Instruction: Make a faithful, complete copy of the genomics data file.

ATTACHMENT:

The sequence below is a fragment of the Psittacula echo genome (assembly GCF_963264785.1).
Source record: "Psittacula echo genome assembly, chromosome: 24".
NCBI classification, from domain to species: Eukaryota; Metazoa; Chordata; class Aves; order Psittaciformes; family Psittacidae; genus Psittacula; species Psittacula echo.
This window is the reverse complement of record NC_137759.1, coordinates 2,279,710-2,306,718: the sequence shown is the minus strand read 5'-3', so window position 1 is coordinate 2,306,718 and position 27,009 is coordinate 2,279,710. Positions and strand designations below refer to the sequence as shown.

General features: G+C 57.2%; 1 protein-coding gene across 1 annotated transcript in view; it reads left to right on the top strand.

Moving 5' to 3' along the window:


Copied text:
The sequence below is a fragment of the Psittacula echo genome (assembly GCF_963264785.1).
Source record: "Psittacula echo genome assembly, chromosome: 24".
NCBI classification, from domain to species: Eukaryota; Metazoa; Chordata; class Aves; order Psittaciformes; family Psittacidae; genus Psittacula; species Psittacula echo.
This window is the reverse complement of record NC_137759.1, coordinates 2,279,710-2,306,718: the sequence shown is the minus strand read 5'-3', so window position 1 is coordinate 2,306,718 and position 27,009 is coordinate 2,279,710. Positions and strand designations below refer to the sequence as shown.

General features: G+C 57.2%; 1 protein-coding gene across 1 annotated transcript in view; it reads left to right on the top strand.

Moving 5' to 3' along the window: